Tell us about your background.
I received a BFA in Illustration from the University of the Arts in Philadelphia, PA. I received an MFA with and emphasis in Printmaking from the University of Connecticut in Storrs. Since 1992, I have been a professor in the Art and Music Department at Framingham State University, serving as Chair of the Department from 2005-2012.
Name some people, artists, artistic genres, etc. that have been influential in your work.
I have been influenced by the German Expressionists (particularly Ernst Ludwig Kirchner), Edvard Munch, Anselm Kiefer, the Abstract Expressionists, Francisco de Goya, and Pablo Picasso.
Where and how do you get your ideas?
I get my ideas from looking at art, reading (particularly myths, fables, religious writings), personal experience and family stories, and travel. I keep sketchbooks in which small, quickly noted images, may become the building blocks of larger, more complex pieces.
What materials do you work with? Describe your technical process.
I work most often in color woodcut (multi-block, reduction, and jigsaw processes) using many different kinds of woods including cherry, pine, and plywood. I also do etchings, monotypes, and monotype/woodcut combinations. Occasionally I make handbound woodcut books.
What do you find to be the most challenging part of being creative? What is the best part of being creative?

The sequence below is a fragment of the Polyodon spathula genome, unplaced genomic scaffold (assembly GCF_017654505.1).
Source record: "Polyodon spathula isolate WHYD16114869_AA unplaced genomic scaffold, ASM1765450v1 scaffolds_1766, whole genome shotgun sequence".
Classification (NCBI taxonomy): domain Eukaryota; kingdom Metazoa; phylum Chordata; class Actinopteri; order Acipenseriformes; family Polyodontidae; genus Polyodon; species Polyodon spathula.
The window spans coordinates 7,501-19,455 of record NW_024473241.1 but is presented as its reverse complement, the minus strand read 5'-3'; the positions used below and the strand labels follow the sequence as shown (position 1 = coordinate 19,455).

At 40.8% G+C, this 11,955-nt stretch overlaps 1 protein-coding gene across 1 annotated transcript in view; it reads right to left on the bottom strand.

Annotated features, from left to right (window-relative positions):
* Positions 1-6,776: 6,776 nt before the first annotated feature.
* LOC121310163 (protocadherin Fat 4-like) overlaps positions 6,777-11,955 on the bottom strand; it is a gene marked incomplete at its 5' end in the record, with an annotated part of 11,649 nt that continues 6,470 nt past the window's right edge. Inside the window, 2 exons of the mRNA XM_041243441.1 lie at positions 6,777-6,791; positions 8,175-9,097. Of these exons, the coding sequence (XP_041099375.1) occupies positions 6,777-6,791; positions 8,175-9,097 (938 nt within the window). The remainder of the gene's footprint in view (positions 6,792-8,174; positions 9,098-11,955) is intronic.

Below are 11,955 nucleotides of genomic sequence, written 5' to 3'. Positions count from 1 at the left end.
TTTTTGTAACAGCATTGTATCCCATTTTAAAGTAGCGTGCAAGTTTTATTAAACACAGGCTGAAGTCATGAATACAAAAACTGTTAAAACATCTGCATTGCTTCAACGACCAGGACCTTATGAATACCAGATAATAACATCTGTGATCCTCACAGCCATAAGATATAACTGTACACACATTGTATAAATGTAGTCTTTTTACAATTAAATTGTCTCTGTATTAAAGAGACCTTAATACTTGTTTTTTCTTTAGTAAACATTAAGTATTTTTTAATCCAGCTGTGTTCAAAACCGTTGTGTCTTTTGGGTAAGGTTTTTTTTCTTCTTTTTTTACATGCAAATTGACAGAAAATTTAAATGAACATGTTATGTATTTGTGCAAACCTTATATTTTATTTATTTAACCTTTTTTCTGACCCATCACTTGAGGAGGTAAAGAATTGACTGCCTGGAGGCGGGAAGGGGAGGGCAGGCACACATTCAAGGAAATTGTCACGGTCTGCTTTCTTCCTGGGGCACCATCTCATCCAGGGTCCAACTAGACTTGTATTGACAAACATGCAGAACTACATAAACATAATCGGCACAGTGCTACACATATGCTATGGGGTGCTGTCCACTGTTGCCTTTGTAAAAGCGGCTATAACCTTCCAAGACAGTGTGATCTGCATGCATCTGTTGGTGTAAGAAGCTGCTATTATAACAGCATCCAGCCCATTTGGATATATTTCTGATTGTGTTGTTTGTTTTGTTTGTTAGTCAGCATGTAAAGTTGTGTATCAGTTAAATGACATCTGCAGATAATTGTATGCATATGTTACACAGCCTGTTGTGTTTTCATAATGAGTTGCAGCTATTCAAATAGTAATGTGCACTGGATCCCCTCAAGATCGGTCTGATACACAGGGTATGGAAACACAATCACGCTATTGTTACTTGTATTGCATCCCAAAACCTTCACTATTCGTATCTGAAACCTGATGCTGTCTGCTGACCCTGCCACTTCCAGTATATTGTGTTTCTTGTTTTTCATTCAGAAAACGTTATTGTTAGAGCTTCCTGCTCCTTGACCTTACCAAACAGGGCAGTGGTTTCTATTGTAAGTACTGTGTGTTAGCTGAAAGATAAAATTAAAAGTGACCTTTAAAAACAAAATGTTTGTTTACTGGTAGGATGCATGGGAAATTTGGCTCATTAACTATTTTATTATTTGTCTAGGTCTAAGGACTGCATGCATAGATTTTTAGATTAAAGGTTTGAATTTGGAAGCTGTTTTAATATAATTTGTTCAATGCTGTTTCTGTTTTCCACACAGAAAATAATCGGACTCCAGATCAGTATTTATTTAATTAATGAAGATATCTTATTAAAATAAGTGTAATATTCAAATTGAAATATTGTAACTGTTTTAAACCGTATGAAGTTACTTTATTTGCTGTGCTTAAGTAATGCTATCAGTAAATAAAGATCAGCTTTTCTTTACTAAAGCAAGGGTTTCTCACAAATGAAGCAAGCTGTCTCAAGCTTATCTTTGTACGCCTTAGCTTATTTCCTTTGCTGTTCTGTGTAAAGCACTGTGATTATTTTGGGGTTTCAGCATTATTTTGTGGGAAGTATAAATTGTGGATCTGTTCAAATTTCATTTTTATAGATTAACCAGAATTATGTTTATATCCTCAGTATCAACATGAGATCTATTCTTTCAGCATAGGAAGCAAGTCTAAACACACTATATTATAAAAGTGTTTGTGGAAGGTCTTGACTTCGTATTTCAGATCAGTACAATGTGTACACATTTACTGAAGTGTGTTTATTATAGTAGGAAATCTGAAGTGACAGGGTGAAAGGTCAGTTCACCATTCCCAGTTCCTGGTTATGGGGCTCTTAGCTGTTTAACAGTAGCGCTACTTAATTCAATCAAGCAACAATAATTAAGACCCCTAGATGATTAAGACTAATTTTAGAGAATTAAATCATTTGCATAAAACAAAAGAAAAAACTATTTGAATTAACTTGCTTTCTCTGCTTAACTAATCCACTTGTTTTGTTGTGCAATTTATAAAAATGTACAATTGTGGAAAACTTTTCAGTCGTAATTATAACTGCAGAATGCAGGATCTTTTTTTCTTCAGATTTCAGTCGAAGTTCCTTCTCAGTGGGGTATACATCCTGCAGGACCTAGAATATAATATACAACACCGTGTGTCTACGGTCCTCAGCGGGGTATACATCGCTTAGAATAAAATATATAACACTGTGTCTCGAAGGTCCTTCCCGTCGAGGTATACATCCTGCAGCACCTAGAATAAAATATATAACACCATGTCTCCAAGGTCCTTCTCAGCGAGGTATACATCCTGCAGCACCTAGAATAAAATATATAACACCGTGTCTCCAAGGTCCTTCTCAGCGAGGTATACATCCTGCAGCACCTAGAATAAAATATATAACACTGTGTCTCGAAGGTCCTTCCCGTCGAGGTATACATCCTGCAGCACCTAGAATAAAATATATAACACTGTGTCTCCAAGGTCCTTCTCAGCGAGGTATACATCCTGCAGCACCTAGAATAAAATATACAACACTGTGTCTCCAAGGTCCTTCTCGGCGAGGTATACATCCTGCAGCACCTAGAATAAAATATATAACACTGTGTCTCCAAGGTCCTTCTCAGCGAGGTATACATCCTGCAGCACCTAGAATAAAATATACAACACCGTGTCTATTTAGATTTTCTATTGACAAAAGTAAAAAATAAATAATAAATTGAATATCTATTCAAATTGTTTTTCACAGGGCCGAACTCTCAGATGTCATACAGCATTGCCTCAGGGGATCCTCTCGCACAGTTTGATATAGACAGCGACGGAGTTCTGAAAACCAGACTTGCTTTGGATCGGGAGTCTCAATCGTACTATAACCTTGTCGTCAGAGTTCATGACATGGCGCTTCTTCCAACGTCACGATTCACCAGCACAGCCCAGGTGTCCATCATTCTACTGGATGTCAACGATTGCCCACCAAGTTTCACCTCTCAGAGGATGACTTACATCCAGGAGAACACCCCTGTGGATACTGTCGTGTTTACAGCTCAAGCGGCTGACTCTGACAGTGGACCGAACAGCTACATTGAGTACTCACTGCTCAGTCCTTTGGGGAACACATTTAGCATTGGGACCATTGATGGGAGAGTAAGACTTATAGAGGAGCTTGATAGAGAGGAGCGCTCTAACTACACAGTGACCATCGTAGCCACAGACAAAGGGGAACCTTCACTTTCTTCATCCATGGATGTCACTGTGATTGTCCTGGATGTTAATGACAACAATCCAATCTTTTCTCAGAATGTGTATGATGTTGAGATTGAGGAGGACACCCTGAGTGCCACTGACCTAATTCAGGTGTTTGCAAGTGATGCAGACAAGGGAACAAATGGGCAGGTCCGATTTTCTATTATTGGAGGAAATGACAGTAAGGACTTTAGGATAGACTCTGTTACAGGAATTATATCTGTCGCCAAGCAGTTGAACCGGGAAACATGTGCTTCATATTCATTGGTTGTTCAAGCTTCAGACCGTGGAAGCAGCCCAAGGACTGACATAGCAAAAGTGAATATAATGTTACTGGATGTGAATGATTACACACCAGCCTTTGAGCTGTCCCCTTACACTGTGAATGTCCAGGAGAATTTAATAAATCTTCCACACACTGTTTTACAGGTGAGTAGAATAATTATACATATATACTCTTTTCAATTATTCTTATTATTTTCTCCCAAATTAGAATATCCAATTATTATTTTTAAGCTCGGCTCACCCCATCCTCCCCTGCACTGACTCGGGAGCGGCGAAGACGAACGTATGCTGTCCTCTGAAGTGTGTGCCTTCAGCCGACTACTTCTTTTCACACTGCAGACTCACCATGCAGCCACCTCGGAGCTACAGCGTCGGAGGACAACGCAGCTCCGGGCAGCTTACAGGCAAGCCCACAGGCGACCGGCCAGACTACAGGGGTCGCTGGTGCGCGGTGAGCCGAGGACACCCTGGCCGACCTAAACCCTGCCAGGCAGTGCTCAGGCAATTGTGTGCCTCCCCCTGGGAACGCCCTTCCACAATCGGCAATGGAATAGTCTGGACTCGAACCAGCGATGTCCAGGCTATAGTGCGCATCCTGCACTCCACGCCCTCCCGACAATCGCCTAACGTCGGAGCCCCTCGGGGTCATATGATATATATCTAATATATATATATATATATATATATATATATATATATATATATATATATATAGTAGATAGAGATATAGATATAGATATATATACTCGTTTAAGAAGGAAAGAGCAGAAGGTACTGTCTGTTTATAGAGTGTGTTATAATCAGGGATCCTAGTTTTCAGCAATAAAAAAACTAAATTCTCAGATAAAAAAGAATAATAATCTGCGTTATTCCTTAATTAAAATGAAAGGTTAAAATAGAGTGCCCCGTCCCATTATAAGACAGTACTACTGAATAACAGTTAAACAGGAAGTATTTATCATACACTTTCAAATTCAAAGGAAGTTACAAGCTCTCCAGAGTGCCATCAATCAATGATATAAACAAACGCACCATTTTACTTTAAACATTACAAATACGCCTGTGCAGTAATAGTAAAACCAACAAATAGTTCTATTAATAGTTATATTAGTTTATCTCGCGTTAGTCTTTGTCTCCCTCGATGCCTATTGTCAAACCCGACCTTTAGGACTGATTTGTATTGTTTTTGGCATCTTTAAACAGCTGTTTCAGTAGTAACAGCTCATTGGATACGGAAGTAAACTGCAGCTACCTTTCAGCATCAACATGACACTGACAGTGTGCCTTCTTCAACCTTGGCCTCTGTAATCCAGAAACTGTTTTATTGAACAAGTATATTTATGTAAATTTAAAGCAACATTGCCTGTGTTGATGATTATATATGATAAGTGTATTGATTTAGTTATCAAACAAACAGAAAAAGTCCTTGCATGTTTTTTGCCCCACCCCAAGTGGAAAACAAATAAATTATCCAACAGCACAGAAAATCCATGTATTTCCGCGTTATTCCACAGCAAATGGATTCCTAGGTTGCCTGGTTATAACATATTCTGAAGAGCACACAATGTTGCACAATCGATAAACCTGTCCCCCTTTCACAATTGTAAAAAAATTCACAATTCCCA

I find the hardest part of being creative is that I also have to live my life in the real world and return to concrete solutions to day-to-day living. It would be wonderful if that part of my life was taken care of! The best part of being creative for me is having the liberty to take in what I see and imagine and manipulate that into images that intrigue me visually and intellectually, and hopefully do the same for others.
What advice would you give to someone seeking advice about being an artist?
Don’t neglect the financial aspect of life. Make sure that you have at least a minimum of a comfort level and stability so that you can consistently create work and be able to afford to pay for materials. The work does not necessarily have to be related to the arts, although given the choice, artists are usually happier if they can find work in the field even if it’s for a bit less money.